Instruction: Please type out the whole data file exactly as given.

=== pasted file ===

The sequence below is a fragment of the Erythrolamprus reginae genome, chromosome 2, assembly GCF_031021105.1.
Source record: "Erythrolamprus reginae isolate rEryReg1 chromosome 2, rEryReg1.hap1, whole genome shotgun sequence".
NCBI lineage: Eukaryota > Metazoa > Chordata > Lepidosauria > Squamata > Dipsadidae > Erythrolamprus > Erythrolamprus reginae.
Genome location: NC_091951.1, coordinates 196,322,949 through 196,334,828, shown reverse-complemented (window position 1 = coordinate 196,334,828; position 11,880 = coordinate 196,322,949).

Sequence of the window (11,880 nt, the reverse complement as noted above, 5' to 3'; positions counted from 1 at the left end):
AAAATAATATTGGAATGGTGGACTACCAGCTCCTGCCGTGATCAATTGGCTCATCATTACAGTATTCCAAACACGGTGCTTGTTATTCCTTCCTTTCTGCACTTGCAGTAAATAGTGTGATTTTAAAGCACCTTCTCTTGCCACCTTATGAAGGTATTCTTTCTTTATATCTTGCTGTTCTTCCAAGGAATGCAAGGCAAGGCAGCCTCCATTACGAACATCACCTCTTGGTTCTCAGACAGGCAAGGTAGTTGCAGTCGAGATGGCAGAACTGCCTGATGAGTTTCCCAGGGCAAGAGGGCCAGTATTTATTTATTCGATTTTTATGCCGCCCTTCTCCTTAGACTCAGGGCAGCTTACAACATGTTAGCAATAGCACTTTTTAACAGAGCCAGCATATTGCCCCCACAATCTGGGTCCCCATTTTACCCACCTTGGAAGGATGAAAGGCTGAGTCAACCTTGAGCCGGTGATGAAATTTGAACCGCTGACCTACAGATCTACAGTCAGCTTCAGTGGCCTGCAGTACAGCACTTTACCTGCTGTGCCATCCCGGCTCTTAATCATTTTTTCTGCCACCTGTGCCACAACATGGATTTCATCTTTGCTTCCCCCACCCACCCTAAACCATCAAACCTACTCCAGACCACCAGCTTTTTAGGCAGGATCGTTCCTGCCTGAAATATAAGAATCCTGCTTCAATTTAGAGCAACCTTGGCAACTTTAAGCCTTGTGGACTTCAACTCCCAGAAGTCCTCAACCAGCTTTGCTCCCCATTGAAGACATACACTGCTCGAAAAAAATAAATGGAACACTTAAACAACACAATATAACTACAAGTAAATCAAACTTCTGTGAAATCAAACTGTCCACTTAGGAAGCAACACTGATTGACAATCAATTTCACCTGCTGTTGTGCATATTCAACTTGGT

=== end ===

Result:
The sequence below is a fragment of the Erythrolamprus reginae genome, chromosome 2, assembly GCF_031021105.1.
Source record: "Erythrolamprus reginae isolate rEryReg1 chromosome 2, rEryReg1.hap1, whole genome shotgun sequence".
NCBI lineage: Eukaryota > Metazoa > Chordata > Lepidosauria > Squamata > Dipsadidae > Erythrolamprus > Erythrolamprus reginae.
Genome location: NC_091951.1, coordinates 196,322,949 through 196,334,828, shown reverse-complemented (window position 1 = coordinate 196,334,828; position 11,880 = coordinate 196,322,949).

Sequence of the window (11,880 nt, the reverse complement as noted above, 5' to 3'; positions counted from 1 at the left end):
AAAATAATATTGGAATGGTGGACTACCAGCTCCTGCCGTGATCAATTGGCTCATCATTACAGTATTCCAAACACGGTGCTTGTTATTCCTTCCTTTCTGCACTTGCAGTAAATAGTGTGATTTTAAAGCACCTTCTCTTGCCACCTTATGAAGGTATTCTTTCTTTATATCTTGCTGTTCTTCCAAGGAATGCAAGGCAAGGCAGCCTCCATTACGAACATCACCTCTTGGTTCTCAGACAGGCAAGGTAGTTGCAGTCGAGATGGCAGAACTGCCTGATGAGTTTCCCAGGGCAAGAGGGCCAGTATTTATTTATTCGATTTTTATGCCGCCCTTCTCCTTAGACTCAGGGCAGCTTACAACATGTTAGCAATAGCACTTTTTAACAGAGCCAGCATATTGCCCCCACAATCTGGGTCCCCATTTTACCCACCTTGGAAGGATGAAAGGCTGAGTCAACCTTGAGCCGGTGATGAAATTTGAACCGCTGACCTACAGATCTACAGTCAGCTTCAGTGGCCTGCAGTACAGCACTTTACCTGCTGTGCCATCCCGGCTCTTAATCATTTTTTCTGCCACCTGTGCCACAACATGGATTTCATCTTTGCTTCCCCCACCCACCCTAAACCATCAAACCTACTCCAGACCACCAGCTTTTTAGGCAGGATCGTTCCTGCCTGAAATATAAGAATCCTGCTTCAATTTAGAGCAACCTTGGCAACTTTAAGCCTTGTGGACTTCAACTCCCAGAAGTCCTCAACCAGCTTTGCTCCCCATTGAAGACATACACTGCTCGAAAAAAATAAATGGAACACTTAAACAACACAATATAACTACAAGTAAATCAAACTTCTGTGAAATCAAACTGTCCACTTAGGAAGCAACACTGATTGACAATCAATTTCACCTGCTGTTGTGCATATTCAACTTGGT